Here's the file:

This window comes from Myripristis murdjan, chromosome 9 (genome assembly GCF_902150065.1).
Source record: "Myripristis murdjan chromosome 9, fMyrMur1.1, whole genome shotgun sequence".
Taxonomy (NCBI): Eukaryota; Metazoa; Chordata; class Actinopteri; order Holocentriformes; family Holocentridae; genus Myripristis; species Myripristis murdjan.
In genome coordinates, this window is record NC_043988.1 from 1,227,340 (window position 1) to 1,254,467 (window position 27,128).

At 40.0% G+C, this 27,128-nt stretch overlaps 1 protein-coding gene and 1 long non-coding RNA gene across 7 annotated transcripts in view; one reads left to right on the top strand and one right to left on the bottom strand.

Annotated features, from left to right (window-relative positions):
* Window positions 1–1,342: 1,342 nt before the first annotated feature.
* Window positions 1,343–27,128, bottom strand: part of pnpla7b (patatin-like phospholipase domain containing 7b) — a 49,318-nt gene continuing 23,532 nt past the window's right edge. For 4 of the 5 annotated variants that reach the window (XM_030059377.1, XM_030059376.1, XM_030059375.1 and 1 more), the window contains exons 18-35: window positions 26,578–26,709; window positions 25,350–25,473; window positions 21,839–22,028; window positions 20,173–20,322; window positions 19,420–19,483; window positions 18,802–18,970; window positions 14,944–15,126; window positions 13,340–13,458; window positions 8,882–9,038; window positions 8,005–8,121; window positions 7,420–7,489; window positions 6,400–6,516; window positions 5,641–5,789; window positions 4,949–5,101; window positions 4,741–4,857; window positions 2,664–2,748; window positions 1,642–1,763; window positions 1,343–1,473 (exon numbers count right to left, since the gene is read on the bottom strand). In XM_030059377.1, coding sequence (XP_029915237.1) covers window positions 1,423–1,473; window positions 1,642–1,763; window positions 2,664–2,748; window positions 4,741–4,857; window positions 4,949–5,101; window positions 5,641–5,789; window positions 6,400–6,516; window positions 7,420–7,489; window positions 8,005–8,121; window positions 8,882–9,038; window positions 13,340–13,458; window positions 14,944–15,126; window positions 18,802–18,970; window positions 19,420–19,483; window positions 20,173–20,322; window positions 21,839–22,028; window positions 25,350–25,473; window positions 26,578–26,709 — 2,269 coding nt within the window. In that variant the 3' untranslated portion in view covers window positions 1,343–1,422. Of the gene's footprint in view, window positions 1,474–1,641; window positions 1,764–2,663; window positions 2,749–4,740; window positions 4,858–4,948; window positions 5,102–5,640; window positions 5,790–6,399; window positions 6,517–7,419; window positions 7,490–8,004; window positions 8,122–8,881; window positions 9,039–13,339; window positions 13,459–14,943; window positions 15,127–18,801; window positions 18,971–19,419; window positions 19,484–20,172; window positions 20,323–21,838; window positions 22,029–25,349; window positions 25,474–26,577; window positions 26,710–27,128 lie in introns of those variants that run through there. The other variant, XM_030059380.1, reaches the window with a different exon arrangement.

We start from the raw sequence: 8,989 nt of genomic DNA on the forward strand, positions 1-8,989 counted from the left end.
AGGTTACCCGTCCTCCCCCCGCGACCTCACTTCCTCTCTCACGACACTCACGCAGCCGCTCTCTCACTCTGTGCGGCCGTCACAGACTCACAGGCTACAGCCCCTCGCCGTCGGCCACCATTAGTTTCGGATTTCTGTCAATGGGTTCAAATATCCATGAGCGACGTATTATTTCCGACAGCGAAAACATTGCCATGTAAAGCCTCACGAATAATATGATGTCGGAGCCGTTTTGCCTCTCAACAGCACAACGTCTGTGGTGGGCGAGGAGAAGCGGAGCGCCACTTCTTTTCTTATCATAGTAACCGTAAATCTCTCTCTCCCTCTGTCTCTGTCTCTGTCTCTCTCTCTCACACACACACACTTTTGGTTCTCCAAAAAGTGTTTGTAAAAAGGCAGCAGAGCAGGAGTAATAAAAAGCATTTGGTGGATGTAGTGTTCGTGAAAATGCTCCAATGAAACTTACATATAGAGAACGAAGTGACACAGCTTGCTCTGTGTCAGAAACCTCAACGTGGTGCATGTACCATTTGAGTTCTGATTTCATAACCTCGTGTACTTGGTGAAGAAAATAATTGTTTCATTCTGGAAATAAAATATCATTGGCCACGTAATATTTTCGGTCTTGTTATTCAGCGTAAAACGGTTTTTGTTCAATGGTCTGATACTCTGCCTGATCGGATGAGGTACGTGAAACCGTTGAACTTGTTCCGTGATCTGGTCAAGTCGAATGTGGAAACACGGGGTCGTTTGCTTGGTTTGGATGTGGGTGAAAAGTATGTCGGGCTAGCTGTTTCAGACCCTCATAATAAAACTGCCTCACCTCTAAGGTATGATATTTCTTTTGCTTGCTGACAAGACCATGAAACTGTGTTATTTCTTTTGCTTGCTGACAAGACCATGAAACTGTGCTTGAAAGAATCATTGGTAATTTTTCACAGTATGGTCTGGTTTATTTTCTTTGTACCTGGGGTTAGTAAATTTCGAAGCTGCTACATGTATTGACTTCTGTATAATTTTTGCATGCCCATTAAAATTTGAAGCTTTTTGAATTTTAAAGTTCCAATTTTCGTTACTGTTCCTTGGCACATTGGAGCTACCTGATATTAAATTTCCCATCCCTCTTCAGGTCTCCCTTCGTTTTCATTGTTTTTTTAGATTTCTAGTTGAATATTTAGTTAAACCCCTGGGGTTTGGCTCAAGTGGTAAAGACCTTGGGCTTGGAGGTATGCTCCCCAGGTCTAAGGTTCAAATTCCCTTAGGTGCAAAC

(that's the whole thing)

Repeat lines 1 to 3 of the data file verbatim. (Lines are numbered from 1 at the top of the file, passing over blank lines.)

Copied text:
This window comes from Myripristis murdjan, chromosome 9 (genome assembly GCF_902150065.1).
Source record: "Myripristis murdjan chromosome 9, fMyrMur1.1, whole genome shotgun sequence".
Taxonomy (NCBI): Eukaryota; Metazoa; Chordata; class Actinopteri; order Holocentriformes; family Holocentridae; genus Myripristis; species Myripristis murdjan.